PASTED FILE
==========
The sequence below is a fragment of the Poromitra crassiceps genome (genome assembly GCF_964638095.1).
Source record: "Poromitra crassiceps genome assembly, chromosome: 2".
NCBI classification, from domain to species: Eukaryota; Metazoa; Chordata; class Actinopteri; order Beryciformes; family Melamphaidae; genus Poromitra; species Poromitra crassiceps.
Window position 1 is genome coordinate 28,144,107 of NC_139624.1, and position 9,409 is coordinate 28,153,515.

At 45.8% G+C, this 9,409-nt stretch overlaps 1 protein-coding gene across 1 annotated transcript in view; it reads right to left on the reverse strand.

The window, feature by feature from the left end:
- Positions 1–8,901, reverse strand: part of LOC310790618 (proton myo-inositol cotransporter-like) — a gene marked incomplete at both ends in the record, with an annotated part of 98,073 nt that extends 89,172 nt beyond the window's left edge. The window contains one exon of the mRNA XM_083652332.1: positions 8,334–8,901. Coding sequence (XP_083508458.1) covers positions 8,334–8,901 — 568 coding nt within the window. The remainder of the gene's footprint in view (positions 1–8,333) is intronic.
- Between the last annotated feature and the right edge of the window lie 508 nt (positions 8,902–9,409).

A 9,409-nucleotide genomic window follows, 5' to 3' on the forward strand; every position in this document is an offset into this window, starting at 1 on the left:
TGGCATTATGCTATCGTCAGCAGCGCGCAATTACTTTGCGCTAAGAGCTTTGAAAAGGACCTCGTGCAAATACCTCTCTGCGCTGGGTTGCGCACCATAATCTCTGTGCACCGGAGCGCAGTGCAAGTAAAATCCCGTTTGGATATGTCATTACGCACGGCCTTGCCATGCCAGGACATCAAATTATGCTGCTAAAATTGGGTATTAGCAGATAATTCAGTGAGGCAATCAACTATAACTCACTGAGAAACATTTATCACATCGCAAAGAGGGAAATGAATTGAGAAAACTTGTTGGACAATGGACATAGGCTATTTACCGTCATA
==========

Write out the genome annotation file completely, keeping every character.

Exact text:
The sequence below is a fragment of the Poromitra crassiceps genome (genome assembly GCF_964638095.1).
Source record: "Poromitra crassiceps genome assembly, chromosome: 2".
NCBI classification, from domain to species: Eukaryota; Metazoa; Chordata; class Actinopteri; order Beryciformes; family Melamphaidae; genus Poromitra; species Poromitra crassiceps.
Window position 1 is genome coordinate 28,144,107 of NC_139624.1, and position 9,409 is coordinate 28,153,515.

At 45.8% G+C, this 9,409-nt stretch overlaps 1 protein-coding gene across 1 annotated transcript in view; it reads right to left on the reverse strand.

The window, feature by feature from the left end:
- Positions 1–8,901, reverse strand: part of LOC310790618 (proton myo-inositol cotransporter-like) — a gene marked incomplete at both ends in the record, with an annotated part of 98,073 nt that extends 89,172 nt beyond the window's left edge. The window contains one exon of the mRNA XM_083652332.1: positions 8,334–8,901. Coding sequence (XP_083508458.1) covers positions 8,334–8,901 — 568 coding nt within the window. The remainder of the gene's footprint in view (positions 1–8,333) is intronic.
- Between the last annotated feature and the right edge of the window lie 508 nt (positions 8,902–9,409).

A 9,409-nucleotide genomic window follows, 5' to 3' on the forward strand; every position in this document is an offset into this window, starting at 1 on the left:
TGGCATTATGCTATCGTCAGCAGCGCGCAATTACTTTGCGCTAAGAGCTTTGAAAAGGACCTCGTGCAAATACCTCTCTGCGCTGGGTTGCGCACCATAATCTCTGTGCACCGGAGCGCAGTGCAAGTAAAATCCCGTTTGGATATGTCATTACGCACGGCCTTGCCATGCCAGGACATCAAATTATGCTGCTAAAATTGGGTATTAGCAGATAATTCAGTGAGGCAATCAACTATAACTCACTGAGAAACATTTATCACATCGCAAAGAGGGAAATGAATTGAGAAAACTTGTTGGACAATGGACATAGGCTATTTACCGTCATA